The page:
Category Archives: collaboration

social media for innovation at the BBC (and elsewhere)

We’re trying out Yammer inside the BBC to create conversations outside of email. As we are always on the look out for better ways of communicating across collaborations inside and outside the BBC’s firewall and because we test a lot of tools opinion about which might be best for us is, of course divided even in our own community.

So I read with interest on Ethan’s blog that Telefonica in Spain have gone one step further. They use Yammer but they have also introduced an internal video sharing service.

Researchers working on projects get two minutes to explain their work to their colleagues – some break the rules and run long, but most as well-behaved, and it’s possible to get the gist of most projects with just a few seconds of video, making it far easier to surf through than a huge document repository. (I assume they’re heavily tagged and annotated to make them highly searchable.) Using Yammer, 350 members of his (Carlos Domingo, who runs the R&D unit) team share ideas on a Twitter-like network that’s closed to the company, and encourages employees to share what they’re working on and what problems they could use help with.

Now that’s what I call useful. I may have to suggest it back at the ranch. I have always thought that learning to collaborate and communicate well inside the organisation (“everyone can speak to everyone ” should be one of the mantras of any creative company) made it a lot easier to go down the open innovation route.

Companies which were born as digital natives have less of an issue with this it seems. Google put their video conversations about their research online .- Google roundtable has Researchers and Engineers talking about their R&D and their Tech talks are there there too – on You Tube, of course. But they also post women@google talks and authors@google and musicians@google talks amongst other things.

Euan Semple at the BBC lead us down the path of more open communications when he introduced our internal wikis and blogs way back in 2002/03. I remember that as a complete breakthrough. Places where we could share documents and actually reveal what we were doing and perhaps even discuss that with peers around the organisation, it sounds like nothing now, but it was huge. That paved the way (another post for another day) for our external blogs (the project I Iead on the innovation side ) and staff blogs in 2005/06. By the way the guidelines for BBC staffers blogging were all written up internally and collaboratively on a wiki masterminded by Nick Reynolds (and now published externally too)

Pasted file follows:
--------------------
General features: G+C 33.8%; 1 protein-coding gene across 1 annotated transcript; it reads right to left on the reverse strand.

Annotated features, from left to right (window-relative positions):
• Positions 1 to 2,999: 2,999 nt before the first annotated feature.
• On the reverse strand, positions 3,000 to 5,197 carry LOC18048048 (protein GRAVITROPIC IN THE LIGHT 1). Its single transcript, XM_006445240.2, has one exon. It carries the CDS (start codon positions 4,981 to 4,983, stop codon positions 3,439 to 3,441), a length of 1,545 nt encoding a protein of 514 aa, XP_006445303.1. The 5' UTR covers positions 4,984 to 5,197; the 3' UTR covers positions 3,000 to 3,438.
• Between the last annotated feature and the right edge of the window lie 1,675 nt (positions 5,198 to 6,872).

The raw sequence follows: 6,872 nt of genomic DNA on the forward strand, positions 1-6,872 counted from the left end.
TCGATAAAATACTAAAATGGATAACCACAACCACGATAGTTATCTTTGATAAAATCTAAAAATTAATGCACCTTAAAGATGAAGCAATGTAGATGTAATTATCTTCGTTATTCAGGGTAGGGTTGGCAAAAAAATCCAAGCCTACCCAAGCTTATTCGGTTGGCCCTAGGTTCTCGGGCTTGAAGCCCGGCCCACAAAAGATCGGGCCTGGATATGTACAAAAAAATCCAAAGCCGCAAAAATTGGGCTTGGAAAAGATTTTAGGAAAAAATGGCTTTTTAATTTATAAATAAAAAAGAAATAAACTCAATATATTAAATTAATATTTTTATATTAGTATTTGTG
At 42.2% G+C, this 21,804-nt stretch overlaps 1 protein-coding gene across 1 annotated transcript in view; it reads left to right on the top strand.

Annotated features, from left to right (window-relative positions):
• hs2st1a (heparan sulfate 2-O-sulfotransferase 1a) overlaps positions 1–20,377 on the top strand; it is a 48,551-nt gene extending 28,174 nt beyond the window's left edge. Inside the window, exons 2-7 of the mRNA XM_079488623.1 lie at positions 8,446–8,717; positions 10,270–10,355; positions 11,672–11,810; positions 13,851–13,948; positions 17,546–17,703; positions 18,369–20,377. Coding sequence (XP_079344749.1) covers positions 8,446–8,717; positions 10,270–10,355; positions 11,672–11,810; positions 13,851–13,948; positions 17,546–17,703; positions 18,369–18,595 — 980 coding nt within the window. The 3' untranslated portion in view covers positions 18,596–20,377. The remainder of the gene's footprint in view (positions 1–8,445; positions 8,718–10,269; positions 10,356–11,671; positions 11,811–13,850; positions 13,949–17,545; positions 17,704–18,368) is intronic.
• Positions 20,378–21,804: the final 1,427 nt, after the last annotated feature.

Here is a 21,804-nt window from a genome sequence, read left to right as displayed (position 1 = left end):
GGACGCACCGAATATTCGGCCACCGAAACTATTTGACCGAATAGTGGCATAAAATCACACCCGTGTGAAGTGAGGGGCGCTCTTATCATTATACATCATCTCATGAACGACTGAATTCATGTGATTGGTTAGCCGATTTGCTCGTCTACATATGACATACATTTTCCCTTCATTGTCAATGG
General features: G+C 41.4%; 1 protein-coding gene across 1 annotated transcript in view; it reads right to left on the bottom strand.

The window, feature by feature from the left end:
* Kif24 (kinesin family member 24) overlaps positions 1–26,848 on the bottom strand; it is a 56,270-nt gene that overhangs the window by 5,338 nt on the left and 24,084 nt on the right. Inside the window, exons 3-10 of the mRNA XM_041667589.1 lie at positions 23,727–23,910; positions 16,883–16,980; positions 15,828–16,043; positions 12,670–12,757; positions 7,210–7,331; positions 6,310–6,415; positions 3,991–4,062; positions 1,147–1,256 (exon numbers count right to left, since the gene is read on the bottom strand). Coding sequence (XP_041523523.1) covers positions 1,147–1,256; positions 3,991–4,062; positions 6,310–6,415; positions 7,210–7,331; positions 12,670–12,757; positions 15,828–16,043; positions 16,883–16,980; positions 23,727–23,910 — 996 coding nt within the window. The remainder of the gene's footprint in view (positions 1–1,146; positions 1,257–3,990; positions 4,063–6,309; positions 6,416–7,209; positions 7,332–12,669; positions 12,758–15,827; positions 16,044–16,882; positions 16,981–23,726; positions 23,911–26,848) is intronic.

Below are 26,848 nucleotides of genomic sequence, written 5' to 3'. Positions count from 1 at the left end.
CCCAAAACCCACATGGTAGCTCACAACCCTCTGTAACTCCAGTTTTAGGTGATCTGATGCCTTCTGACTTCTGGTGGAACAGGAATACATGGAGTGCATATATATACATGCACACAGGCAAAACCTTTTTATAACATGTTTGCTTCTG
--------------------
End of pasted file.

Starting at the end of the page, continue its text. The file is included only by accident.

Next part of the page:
BBC Backstage got through it’s own beta testing and launch at the same time which was no accident.

You’ll find lots of talk at the moment about opening up the BBC further through partnerships of one kind of another but these are and were , I think, necessary preconditions.

In the past you would have said the BBC really communicates what it is about to the public only via its programmes as well as via press releases, annual reports, consultations and complaints the historic tools of corporate communications.

But now many staff on official blogs and personal blogs offer additional insight into what is going on behind the scenes in terms of how we do our jobs, how the BBC works, how we make decisions and importantly who we are. That’s incredibly important for collaborations and partnerships of any kind – knowing who you are doing business with, or talking to and being able to talk to them creates a virtual circle of information leading to understanding and participation being able to be used effectively


Filed under bbc, Behind the Scenes, Blogging, collaboration, engagement, innovation, media, participation, research

picnic08: Charles Leadbeater and Clay Shirky. Boulders and Pebbles

I noticed at this conference that I got most from the sessions where there was room for new conversations to take place between the speakers after their keynotes or presentations in the one-on-one exchange between them , intersected by questions from the floor. I wonder too if it is the time when speakers themselves can think new thoughts? I have two examples of this from Picnic08 .

The first from my own talk when my CD and powerpoint became corrupted and I had to speak without slides which will be the subject of another post.. the second in the final moments of Charlie Leadbeater’s talk when Clay Shirky asked him some questions and you had two great minds on stage thinking together – thinking live, thinking as performance.